It is rather difficult for me to respond to a rage so fierce that at times it seems to lapse into incoherence, but I shall try. What I have done to bring forth such a rage seems to be two things. First is my celebration of the quotidian in the lives of intellectuals ... most significantly for Mr. Shannon, though by no means my exclusive focus, their just getting on in a bureaucratic world. The second has to do with the lack of articulated grounds for my judgments of value, my apparent lack of commitment to truth. Both are said to play out in indefensible (or at least undefended) choices with respect to what stories to tell, what heroes to celebrate, what ideas to care about. And somehow all of this undermines what intellectual history should be about.
I make no bones about my reasons for doing as I do, so let me be clear about these matters. I cannot say what the life of an intellectual was like in 1850, 1750, or 1650, but I can say that for the past hundred or so years the major locus of intellectual activity has been in bureaucratic institutions-universities, magazines of opinion, think tanks. And yet we intellectuals on the whole think and write as if the standard of value in our business is the life of a Newton or a Rousseau or a Kant or some other independently wealthy gentleman, or retainer of such, someone for whom getting and spending is somehow unproblematic, and then flagellate ourselves in private (and occasionally in public) for not living up to that standard, for not thinking transcendent thoughts all the time. We do ourselves ill by not recognizing the context in which we live and work and then measuring our lives by that context. To wish to measure ourselves by some context that we neither live in nor can recreate is that ultimate act of ahistoricity by an intellectual historian. I will not adopt such a measure and so sell hardworking humans short. And so I celebrate-with one or two cheers, never three-those who in the face of this quotidian existence seem to me to manage to do something that vaguely passes for noble, or fine, or admirable. Doing such in the bureaucratic institutions we all inhabit is, after all, a real achievement.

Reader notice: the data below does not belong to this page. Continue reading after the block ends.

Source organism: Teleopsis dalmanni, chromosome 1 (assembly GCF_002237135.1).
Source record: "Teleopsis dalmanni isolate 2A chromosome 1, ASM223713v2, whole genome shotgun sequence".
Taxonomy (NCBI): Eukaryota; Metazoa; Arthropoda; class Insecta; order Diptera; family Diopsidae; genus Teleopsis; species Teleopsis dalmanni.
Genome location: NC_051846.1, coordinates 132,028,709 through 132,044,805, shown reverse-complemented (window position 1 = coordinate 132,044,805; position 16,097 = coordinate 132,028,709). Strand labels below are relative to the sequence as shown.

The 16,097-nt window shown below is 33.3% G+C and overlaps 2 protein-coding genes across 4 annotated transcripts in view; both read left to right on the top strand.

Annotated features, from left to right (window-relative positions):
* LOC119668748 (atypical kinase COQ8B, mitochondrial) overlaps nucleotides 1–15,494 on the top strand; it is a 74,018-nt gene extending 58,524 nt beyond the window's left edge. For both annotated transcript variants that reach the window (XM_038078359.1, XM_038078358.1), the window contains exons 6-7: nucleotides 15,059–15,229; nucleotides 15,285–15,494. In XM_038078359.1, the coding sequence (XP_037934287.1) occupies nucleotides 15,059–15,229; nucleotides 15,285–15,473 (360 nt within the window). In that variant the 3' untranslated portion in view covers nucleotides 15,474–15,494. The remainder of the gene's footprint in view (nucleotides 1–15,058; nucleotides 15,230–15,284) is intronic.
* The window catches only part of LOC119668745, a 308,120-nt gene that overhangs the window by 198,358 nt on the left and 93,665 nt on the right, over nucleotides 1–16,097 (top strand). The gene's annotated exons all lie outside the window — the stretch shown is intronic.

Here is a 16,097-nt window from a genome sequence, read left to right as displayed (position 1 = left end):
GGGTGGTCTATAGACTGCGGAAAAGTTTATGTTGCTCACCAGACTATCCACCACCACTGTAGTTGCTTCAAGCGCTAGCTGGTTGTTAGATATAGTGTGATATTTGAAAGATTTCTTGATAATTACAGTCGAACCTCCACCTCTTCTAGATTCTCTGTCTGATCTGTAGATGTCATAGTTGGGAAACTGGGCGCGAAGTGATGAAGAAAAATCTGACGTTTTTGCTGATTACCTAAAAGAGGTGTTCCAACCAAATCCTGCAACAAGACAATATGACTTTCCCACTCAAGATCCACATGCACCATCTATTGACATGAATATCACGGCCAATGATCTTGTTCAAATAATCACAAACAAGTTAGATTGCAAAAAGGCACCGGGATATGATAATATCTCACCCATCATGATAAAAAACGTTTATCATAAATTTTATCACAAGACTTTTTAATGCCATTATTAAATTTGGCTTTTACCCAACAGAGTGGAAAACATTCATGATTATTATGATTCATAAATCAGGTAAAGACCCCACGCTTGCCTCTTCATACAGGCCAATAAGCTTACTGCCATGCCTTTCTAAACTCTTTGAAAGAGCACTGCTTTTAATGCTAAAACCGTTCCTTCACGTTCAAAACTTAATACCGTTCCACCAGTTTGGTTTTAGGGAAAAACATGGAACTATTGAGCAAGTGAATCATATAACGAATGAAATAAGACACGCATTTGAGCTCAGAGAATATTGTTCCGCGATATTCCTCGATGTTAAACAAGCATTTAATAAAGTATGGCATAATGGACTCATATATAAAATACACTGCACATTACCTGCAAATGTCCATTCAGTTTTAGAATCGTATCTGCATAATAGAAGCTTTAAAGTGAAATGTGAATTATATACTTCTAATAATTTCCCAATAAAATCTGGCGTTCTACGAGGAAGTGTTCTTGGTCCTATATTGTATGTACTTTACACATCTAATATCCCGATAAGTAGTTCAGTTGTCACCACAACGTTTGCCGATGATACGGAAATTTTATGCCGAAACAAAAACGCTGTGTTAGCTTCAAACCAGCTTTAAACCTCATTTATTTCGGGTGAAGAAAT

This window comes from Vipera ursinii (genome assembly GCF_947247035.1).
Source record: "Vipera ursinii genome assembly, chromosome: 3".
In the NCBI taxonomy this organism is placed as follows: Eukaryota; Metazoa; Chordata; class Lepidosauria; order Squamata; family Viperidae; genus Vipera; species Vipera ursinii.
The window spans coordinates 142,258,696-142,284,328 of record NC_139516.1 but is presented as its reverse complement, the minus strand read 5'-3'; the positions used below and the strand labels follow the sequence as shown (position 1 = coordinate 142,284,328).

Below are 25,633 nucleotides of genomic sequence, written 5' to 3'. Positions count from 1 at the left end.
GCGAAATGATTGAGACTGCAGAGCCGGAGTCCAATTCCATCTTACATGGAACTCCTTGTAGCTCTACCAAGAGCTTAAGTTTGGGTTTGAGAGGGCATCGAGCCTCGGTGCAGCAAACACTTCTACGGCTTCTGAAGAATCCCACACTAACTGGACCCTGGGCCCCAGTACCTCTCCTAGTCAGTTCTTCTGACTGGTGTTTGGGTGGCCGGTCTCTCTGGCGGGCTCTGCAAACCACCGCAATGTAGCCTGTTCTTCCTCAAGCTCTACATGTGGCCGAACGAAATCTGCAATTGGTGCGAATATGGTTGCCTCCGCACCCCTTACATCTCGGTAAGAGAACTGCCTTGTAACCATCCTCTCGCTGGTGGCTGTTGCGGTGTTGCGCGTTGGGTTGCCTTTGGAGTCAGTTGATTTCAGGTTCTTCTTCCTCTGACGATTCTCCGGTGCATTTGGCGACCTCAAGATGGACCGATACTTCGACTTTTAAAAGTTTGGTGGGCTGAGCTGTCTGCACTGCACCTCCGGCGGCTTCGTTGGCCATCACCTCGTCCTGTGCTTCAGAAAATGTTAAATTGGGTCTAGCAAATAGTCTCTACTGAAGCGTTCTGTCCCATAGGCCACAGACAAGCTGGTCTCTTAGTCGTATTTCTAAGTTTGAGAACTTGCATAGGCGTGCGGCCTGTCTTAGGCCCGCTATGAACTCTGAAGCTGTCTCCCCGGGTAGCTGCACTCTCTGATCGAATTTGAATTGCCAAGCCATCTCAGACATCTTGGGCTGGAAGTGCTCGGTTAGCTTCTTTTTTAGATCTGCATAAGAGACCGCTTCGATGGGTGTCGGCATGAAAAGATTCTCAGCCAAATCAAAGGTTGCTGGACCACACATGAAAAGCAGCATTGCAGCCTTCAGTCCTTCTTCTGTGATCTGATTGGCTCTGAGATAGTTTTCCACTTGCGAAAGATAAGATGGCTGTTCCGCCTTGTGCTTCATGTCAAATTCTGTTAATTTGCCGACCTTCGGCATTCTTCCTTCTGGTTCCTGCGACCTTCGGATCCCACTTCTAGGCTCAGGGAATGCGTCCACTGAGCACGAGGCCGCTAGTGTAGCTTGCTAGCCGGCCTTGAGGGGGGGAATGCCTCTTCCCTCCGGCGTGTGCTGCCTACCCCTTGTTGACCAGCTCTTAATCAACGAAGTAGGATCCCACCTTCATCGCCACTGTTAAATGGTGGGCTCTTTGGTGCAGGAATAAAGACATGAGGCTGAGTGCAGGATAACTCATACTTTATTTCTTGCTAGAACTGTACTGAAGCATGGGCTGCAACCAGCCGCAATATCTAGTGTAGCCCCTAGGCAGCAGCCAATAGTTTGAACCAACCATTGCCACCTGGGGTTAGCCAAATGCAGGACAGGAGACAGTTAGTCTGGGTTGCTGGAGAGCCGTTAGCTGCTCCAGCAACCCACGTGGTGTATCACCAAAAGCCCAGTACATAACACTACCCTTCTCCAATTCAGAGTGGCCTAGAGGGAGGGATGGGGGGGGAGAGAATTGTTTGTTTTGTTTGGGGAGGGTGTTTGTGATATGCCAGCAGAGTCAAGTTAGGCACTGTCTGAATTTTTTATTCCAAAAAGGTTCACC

John H. Schlegel,
No Lever and No Place to Stand (A Response to Christopher Shannon),
Yale J.L. & Human.
Available at: https://digitalcommons.law.yale.edu/yjlh/vol8/iss2/7